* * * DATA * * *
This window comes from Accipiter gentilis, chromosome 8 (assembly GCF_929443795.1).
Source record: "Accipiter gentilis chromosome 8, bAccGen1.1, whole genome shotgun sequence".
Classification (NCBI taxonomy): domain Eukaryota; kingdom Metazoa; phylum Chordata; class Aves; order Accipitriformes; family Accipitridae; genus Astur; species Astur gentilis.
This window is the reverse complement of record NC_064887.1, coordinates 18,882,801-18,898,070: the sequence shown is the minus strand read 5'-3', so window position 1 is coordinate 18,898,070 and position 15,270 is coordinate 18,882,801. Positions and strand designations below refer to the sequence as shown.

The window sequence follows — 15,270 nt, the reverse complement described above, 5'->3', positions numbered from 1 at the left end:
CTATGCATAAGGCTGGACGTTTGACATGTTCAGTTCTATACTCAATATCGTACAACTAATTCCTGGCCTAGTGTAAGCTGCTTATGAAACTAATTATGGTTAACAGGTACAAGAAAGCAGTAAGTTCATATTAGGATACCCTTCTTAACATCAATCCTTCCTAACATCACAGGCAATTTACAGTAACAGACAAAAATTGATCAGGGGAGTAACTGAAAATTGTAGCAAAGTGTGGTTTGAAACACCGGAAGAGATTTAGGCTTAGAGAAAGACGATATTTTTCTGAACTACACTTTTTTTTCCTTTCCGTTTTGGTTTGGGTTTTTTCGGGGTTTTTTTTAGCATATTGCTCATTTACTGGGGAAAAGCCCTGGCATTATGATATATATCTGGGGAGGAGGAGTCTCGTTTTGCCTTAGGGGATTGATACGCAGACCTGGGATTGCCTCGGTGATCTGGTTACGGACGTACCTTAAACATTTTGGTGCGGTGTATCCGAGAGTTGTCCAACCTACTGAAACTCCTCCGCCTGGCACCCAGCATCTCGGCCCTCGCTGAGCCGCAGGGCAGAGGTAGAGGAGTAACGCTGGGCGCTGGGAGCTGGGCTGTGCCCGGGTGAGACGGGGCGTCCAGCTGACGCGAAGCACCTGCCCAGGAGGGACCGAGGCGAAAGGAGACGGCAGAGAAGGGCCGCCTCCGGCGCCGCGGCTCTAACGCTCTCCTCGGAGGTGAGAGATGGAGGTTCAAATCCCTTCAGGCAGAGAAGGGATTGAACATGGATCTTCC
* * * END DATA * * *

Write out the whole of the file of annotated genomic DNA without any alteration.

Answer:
This window comes from Accipiter gentilis, chromosome 8 (assembly GCF_929443795.1).
Source record: "Accipiter gentilis chromosome 8, bAccGen1.1, whole genome shotgun sequence".
Classification (NCBI taxonomy): domain Eukaryota; kingdom Metazoa; phylum Chordata; class Aves; order Accipitriformes; family Accipitridae; genus Astur; species Astur gentilis.
This window is the reverse complement of record NC_064887.1, coordinates 18,882,801-18,898,070: the sequence shown is the minus strand read 5'-3', so window position 1 is coordinate 18,898,070 and position 15,270 is coordinate 18,882,801. Positions and strand designations below refer to the sequence as shown.

The window sequence follows — 15,270 nt, the reverse complement described above, 5'->3', positions numbered from 1 at the left end:
CTATGCATAAGGCTGGACGTTTGACATGTTCAGTTCTATACTCAATATCGTACAACTAATTCCTGGCCTAGTGTAAGCTGCTTATGAAACTAATTATGGTTAACAGGTACAAGAAAGCAGTAAGTTCATATTAGGATACCCTTCTTAACATCAATCCTTCCTAACATCACAGGCAATTTACAGTAACAGACAAAAATTGATCAGGGGAGTAACTGAAAATTGTAGCAAAGTGTGGTTTGAAACACCGGAAGAGATTTAGGCTTAGAGAAAGACGATATTTTTCTGAACTACACTTTTTTTTCCTTTCCGTTTTGGTTTGGGTTTTTTCGGGGTTTTTTTTAGCATATTGCTCATTTACTGGGGAAAAGCCCTGGCATTATGATATATATCTGGGGAGGAGGAGTCTCGTTTTGCCTTAGGGGATTGATACGCAGACCTGGGATTGCCTCGGTGATCTGGTTACGGACGTACCTTAAACATTTTGGTGCGGTGTATCCGAGAGTTGTCCAACCTACTGAAACTCCTCCGCCTGGCACCCAGCATCTCGGCCCTCGCTGAGCCGCAGGGCAGAGGTAGAGGAGTAACGCTGGGCGCTGGGAGCTGGGCTGTGCCCGGGTGAGACGGGGCGTCCAGCTGACGCGAAGCACCTGCCCAGGAGGGACCGAGGCGAAAGGAGACGGCAGAGAAGGGCCGCCTCCGGCGCCGCGGCTCTAACGCTCTCCTCGGAGGTGAGAGATGGAGGTTCAAATCCCTTCAGGCAGAGAAGGGATTGAACATGGATCTTCC